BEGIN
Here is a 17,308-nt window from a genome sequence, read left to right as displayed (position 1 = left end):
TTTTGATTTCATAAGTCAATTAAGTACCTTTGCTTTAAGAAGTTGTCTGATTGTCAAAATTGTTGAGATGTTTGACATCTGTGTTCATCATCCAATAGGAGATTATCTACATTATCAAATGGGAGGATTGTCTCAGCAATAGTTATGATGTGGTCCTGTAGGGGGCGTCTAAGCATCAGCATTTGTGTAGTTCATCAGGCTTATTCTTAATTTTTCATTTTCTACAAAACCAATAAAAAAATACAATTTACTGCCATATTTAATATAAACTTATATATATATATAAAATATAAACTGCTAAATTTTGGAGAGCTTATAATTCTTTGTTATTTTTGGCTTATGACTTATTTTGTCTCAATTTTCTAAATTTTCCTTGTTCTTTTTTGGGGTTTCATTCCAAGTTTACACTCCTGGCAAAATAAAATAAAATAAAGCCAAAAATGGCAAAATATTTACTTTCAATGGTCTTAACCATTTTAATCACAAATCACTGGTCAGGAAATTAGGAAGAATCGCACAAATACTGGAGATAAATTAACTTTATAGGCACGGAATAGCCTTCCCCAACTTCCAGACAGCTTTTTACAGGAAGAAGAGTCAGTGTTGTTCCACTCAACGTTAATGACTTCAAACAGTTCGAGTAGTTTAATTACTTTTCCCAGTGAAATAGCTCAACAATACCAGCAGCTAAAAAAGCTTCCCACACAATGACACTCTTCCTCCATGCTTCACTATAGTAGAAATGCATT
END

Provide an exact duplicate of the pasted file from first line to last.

Here is a 17,308-nt window from a genome sequence, read left to right as displayed (position 1 = left end):
TTTTGATTTCATAAGTCAATTAAGTACCTTTGCTTTAAGAAGTTGTCTGATTGTCAAAATTGTTGAGATGTTTGACATCTGTGTTCATCATCCAATAGGAGATTATCTACATTATCAAATGGGAGGATTGTCTCAGCAATAGTTATGATGTGGTCCTGTAGGGGGCGTCTAAGCATCAGCATTTGTGTAGTTCATCAGGCTTATTCTTAATTTTTCATTTTCTACAAAACCAATAAAAAAATACAATTTACTGCCATATTTAATATAAACTTATATATATATATAAAATATAAACTGCTAAATTTTGGAGAGCTTATAATTCTTTGTTATTTTTGGCTTATGACTTATTTTGTCTCAATTTTCTAAATTTTCCTTGTTCTTTTTTGGGGTTTCATTCCAAGTTTACACTCCTGGCAAAATAAAATAAAATAAAGCCAAAAATGGCAAAATATTTACTTTCAATGGTCTTAACCATTTTAATCACAAATCACTGGTCAGGAAATTAGGAAGAATCGCACAAATACTGGAGATAAATTAACTTTATAGGCACGGAATAGCCTTCCCCAACTTCCAGACAGCTTTTTACAGGAAGAAGAGTCAGTGTTGTTCCACTCAACGTTAATGACTTCAAACAGTTCGAGTAGTTTAATTACTTTTCCCAGTGAAATAGCTCAACAATACCAGCAGCTAAAAAAGCTTCCCACACAATGACACTCTTCCTCCATGCTTCACTATAGTAGAAATGCATT